|Publication number||US4173672 A|
|Application number||US 05/830,879|
|Publication date||Nov 6, 1979|
|Filing date||Sep 6, 1977|
|Priority date||Sep 6, 1977|
|Also published as||CA1125642A, CA1125642A1, DE2837768A1, DE2837768C2|
|Publication number||05830879, 830879, US 4173672 A, US 4173672A, US-A-4173672, US4173672 A, US4173672A|
|Inventors||Jose R. Mannheim|
|Original Assignee||Mannheim Jose R|
|Export Citation||BiBTeX, EndNote, RefMan|
|Patent Citations (9), Referenced by (60), Classifications (47)|
|External Links: USPTO, USPTO Assignment, Espacenet|
The present invention relates to laminates, and more particularly to a new method to obtain a decorated safety glass by thermo-impression and fixation of a polyvinyl butyral sheet between two glass sheets, and the obtained product.
The safety glass is obtained by interposing a thermoplastic film, preferably of polyvinyl butyral, between two glass sheets and by applying afterwards a lamination process film. The core of this safety glass has never before been colored or decorated because the polyvinyl butyral film, due to its tackiness and stickness, cannot be subjected to an impression process. Thus, the film has always been transparent or translucent so as to give the safety glass its own characteristic, consequently said glass has never been decorated and/or colored before.
Some attempts has been made to color or decorate this type of laminated glass by using a silk screening or photographic process directly to the interior surface of one of the glass plates or on the polyvinyl butyral film. When the decoration is applied to the interior surface of one of the glass sheets, the finished laminated glass becomes translucent due to the fact that the colouring material does not permeate the thickness of the plastic film but it only forms a layer between the film and the sheet of glass surface. Serious difficulties have been found when attempts has been made to decorate the film of polyvinyl butyral. In fact it is very difficult to work on this film because of its adhesive consistency due to the temperature of the enviroment and also because of its great plasticity which makes the process a very expensive and inefficient one due to the fact that said material will not resist scratching of ink deposited thereon by silk-screening process. This is the reason why such techniques for providing decorated polyvinyl butyral adhesive lamina are unsuccessful for all practical purposes.
I have discovered now that a film of plastic material, preferably of polyvinyl butyral, can be easily coloured and/or decorated by a thermo-impression process at the instant that it is laminated by pressure against a glass sheet, and if this glass sheet, with one of its faces adhered to said decorated film, is covered by another undecorated glass sheet, or the like, it will become a sandwich which will be laminated by heat and pressure so as to form a decorated safety glass. In this way the laminated product will be formed by a safety glass and at the same time have an interior decorated or colored, transparent and/or translucent glass.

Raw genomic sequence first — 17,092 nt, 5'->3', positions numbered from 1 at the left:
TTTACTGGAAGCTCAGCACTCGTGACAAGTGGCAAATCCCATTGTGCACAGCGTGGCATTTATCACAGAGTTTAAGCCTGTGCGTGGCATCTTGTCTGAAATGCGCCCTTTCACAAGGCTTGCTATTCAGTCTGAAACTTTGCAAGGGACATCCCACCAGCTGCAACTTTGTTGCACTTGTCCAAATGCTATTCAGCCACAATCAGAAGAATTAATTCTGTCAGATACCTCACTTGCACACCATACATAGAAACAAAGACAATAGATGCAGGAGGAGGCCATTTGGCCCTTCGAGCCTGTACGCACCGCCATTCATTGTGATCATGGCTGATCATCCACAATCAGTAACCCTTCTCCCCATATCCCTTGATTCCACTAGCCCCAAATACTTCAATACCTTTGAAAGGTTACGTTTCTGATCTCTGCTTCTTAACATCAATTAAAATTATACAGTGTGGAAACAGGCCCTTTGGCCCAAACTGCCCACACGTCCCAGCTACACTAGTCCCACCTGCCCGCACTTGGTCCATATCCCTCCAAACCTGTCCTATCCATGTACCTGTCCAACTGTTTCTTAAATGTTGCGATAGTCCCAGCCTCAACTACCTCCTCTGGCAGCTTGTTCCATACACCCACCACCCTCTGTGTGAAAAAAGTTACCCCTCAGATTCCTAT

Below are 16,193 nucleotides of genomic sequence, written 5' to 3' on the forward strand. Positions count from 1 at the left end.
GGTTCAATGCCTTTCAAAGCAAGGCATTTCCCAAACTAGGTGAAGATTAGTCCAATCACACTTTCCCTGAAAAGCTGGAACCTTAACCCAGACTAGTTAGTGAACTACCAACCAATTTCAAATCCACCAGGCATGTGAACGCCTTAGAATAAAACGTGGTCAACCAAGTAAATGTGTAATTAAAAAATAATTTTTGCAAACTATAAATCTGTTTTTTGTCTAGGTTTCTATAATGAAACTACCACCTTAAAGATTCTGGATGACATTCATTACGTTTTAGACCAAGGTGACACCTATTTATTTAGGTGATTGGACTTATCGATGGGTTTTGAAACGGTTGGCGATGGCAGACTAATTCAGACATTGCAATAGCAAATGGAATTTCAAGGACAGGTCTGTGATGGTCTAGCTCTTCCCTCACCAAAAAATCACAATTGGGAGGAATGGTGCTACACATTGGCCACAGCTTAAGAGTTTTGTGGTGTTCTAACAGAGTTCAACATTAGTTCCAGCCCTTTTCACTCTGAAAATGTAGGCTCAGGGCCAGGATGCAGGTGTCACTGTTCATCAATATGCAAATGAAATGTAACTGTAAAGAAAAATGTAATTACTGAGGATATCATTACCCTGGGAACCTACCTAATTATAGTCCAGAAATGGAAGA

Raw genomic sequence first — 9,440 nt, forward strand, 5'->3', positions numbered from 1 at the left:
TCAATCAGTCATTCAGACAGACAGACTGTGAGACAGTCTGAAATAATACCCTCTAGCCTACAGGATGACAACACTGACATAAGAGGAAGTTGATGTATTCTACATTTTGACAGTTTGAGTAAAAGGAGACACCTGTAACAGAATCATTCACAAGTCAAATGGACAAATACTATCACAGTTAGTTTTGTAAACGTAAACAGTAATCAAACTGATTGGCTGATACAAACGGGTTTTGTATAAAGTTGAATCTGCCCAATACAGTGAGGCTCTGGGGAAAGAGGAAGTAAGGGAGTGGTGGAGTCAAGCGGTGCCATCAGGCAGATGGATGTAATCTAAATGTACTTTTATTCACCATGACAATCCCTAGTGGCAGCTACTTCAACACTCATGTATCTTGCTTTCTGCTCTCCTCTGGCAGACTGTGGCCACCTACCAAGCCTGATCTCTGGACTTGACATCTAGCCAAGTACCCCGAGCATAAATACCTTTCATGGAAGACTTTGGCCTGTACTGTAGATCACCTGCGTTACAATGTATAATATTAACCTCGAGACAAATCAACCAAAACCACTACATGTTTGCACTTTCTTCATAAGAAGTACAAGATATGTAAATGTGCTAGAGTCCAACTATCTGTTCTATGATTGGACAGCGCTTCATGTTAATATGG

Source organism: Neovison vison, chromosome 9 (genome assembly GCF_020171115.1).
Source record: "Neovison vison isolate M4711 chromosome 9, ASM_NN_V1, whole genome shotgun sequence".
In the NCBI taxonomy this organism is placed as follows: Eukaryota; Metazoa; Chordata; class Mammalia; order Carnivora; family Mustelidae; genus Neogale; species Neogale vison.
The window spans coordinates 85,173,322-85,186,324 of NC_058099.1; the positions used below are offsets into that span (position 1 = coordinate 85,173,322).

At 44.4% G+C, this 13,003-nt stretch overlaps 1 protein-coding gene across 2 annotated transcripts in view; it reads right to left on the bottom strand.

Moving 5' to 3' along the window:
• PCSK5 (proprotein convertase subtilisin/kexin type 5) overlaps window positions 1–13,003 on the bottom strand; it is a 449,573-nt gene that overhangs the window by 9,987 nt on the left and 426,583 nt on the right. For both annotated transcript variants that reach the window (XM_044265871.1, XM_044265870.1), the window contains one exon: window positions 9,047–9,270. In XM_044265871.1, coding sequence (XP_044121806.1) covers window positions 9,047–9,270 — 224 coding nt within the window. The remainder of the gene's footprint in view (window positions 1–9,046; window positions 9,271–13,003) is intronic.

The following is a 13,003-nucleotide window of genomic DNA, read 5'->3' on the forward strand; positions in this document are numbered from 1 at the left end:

The ultimate laminated products, formed in accordance with this invention, will find utility in the automobile industry and in the transportation industry in general, in the building industry and in interior decorating, in the furniture industry, in various form of illumination, in making aquariums, mirrors, shower doors, and in any situation where such decorated glass might be needed.
When the term colored and/or decorated glass is used herein, the following meet this definition: one-color or various color impressions, of completely one or various shades, transparent or translucent glass totally or partially decorated and/or colored, glass colored and/or decorated over reflecting surface according to traditional process or by using one or both glass sheets with totally or partially reflecting surfaces, or as blindage glass, curved glass, and in general all kind of decorated and artistic combinations that can be made on laminated glass.
Briefly, the invention consists of: transferring a colored impression from a temporary cellulosic support sheet to a polyvinyl butyral adhesive plastic film spread on a lamina of glass, this transference being made by heat and pressure; removing the temporary cellulosic support when the colored impression has been transferred from the cellulosic layer to the polyvinyl butyral; placing a second lamina of glass over the polyvinyl decorated film in direct contact with it; and subjecting these two glass sheets and said interposed decorated film to heat and pressure until the colouring material gets impregnated into the polyvinyl butyral semi-fluid film so as to make this film transparent as shown in the accompaning FIGURE.